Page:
Jazzis available for adoption at the ASPCA Adoption Center. If you are interested in adopting her, please call our Adoptions Department in New York City at (212) 876-7700 ext. 4120. To learn more about Jazz, please visit her profile page.
Watch Jazz play with her friend at the ASPCA Adoption Center.
As many of you know, June is Adopt a Shelter Cat Month, and it’s also the height of feline breeding season. During this time of year, animal shelters around the country are flooded with homeless and newborn cats—and the ASPCA is no exception. But although things are hectic, we think it’s important to pause and recognize the adopters who make a difference by opening their homes to felines in need. For this week’s Happy Tail, we checked in on two bonded kittens named Frankie and Zuzu who were born during the 2013 kitten season. Here is their story.
When Frankie and Zuzu were born, their future was anything but certain. It was May 2013 and they were just two of the thousands of kittens who arrived at the ASPCA during that year’s kitten season. Zuzu was suffering from chronic rhinitis due to nasal damage caused by illness, while Frankie had to have one eye removed due to irreparable damage from an infection. Both siblings were shy and easily overwhelmed; it was clear that they had not received enough attention from humans in the early stages of their life. They relied on each other, and we hoped to find a home where the sweet kittens could stay together.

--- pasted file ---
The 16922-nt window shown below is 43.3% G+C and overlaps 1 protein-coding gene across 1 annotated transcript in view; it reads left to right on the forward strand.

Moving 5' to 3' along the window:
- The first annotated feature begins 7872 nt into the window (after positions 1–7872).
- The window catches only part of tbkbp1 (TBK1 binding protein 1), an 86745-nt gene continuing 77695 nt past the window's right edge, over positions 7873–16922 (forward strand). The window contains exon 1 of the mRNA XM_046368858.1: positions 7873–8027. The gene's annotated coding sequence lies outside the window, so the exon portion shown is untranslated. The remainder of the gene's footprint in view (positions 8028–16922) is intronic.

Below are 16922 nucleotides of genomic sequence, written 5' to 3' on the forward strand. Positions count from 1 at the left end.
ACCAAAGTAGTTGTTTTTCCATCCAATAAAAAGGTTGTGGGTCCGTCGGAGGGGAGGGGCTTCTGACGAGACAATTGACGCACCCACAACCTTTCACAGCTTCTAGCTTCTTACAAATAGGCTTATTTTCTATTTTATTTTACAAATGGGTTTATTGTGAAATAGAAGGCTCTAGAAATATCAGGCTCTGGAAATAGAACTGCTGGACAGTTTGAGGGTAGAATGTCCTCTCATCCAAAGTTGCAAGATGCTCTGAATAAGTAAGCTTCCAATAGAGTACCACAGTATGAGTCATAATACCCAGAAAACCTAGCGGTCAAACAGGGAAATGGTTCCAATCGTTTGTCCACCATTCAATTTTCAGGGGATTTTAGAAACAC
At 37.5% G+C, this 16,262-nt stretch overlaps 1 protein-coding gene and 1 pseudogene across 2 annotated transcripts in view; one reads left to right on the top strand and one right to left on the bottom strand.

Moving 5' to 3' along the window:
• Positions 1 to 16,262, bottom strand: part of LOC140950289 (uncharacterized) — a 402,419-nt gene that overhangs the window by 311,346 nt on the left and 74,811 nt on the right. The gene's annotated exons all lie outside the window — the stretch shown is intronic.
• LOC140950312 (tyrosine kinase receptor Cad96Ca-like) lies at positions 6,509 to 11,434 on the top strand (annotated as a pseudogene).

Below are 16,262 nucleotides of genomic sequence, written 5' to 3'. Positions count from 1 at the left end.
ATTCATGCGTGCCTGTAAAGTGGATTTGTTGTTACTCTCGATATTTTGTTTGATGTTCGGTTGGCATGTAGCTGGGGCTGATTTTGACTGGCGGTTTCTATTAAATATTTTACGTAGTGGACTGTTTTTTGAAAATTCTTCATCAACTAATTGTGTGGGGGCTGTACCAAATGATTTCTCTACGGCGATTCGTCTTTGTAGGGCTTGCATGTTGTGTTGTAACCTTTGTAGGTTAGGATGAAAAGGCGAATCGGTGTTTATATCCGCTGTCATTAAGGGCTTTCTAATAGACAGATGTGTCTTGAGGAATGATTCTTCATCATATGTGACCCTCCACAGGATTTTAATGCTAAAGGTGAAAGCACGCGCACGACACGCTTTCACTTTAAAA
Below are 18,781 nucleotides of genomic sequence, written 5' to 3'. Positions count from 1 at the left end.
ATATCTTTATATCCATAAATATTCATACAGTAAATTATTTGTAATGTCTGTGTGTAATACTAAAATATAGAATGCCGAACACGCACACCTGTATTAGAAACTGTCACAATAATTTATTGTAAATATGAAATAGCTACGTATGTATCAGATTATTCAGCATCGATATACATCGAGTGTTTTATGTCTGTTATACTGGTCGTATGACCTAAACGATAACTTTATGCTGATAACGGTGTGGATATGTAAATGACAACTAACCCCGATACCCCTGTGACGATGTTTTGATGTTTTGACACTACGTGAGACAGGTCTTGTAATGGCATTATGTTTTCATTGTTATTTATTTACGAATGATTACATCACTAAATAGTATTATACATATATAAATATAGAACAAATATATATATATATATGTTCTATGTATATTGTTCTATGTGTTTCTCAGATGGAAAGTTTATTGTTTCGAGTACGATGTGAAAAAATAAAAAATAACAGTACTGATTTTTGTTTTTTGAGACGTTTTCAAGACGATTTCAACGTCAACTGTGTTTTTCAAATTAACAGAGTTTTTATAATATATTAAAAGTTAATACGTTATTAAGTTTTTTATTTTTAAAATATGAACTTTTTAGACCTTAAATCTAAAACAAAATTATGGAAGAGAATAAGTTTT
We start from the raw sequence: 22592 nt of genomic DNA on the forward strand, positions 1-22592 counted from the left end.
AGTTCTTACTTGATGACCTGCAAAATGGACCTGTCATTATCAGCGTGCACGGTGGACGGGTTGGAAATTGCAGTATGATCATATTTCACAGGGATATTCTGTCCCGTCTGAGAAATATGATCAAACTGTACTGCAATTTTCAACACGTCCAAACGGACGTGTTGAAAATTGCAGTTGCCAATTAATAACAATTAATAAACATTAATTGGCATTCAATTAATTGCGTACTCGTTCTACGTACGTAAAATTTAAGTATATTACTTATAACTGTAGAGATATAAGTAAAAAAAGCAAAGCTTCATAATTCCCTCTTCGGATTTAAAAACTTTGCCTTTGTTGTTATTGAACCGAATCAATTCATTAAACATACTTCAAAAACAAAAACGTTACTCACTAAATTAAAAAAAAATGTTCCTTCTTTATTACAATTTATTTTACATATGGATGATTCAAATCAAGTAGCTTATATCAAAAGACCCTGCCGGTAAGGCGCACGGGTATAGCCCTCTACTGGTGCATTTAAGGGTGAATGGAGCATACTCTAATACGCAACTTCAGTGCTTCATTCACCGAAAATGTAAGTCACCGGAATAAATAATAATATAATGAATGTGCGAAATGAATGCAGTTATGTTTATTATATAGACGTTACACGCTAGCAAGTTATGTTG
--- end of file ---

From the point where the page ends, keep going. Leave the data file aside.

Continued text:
Five months later, our hopes were answered in the form of Stephanie W. and her husband, Chris. Already parents to a Puggle named Maggie, the couple decided to adopt a cat after pet-sitting for a friend. “We realized that we loved living with cats, and that Maggie would do fine with a feline companion,” Stephanie says. “After that, I was ‘casually’ perusing the ASPCA Adoptables and saw Frankie’s face, and I knew I had to bring him home.”